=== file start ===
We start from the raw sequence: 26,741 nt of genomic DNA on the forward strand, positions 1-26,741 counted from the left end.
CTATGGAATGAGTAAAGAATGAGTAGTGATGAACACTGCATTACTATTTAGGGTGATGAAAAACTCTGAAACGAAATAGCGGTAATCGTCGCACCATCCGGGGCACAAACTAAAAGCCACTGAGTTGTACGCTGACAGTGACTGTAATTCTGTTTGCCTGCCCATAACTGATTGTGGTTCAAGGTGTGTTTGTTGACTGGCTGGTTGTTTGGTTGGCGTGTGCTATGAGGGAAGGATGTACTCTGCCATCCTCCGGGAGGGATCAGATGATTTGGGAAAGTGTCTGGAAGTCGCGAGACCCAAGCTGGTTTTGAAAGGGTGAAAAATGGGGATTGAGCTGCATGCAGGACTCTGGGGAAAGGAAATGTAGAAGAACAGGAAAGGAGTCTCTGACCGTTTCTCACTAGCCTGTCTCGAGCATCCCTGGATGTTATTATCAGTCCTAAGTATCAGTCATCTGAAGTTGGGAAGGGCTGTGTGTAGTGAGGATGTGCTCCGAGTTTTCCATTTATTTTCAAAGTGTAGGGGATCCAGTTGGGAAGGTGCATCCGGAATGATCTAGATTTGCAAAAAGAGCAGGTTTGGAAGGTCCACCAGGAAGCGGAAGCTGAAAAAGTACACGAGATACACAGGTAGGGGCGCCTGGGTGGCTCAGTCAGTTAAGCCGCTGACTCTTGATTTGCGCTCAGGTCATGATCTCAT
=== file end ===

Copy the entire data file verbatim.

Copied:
We start from the raw sequence: 26,741 nt of genomic DNA on the forward strand, positions 1-26,741 counted from the left end.
CTATGGAATGAGTAAAGAATGAGTAGTGATGAACACTGCATTACTATTTAGGGTGATGAAAAACTCTGAAACGAAATAGCGGTAATCGTCGCACCATCCGGGGCACAAACTAAAAGCCACTGAGTTGTACGCTGACAGTGACTGTAATTCTGTTTGCCTGCCCATAACTGATTGTGGTTCAAGGTGTGTTTGTTGACTGGCTGGTTGTTTGGTTGGCGTGTGCTATGAGGGAAGGATGTACTCTGCCATCCTCCGGGAGGGATCAGATGATTTGGGAAAGTGTCTGGAAGTCGCGAGACCCAAGCTGGTTTTGAAAGGGTGAAAAATGGGGATTGAGCTGCATGCAGGACTCTGGGGAAAGGAAATGTAGAAGAACAGGAAAGGAGTCTCTGACCGTTTCTCACTAGCCTGTCTCGAGCATCCCTGGATGTTATTATCAGTCCTAAGTATCAGTCATCTGAAGTTGGGAAGGGCTGTGTGTAGTGAGGATGTGCTCCGAGTTTTCCATTTATTTTCAAAGTGTAGGGGATCCAGTTGGGAAGGTGCATCCGGAATGATCTAGATTTGCAAAAAGAGCAGGTTTGGAAGGTCCACCAGGAAGCGGAAGCTGAAAAAGTACACGAGATACACAGGTAGGGGCGCCTGGGTGGCTCAGTCAGTTAAGCCGCTGACTCTTGATTTGCGCTCAGGTCATGATCTCAT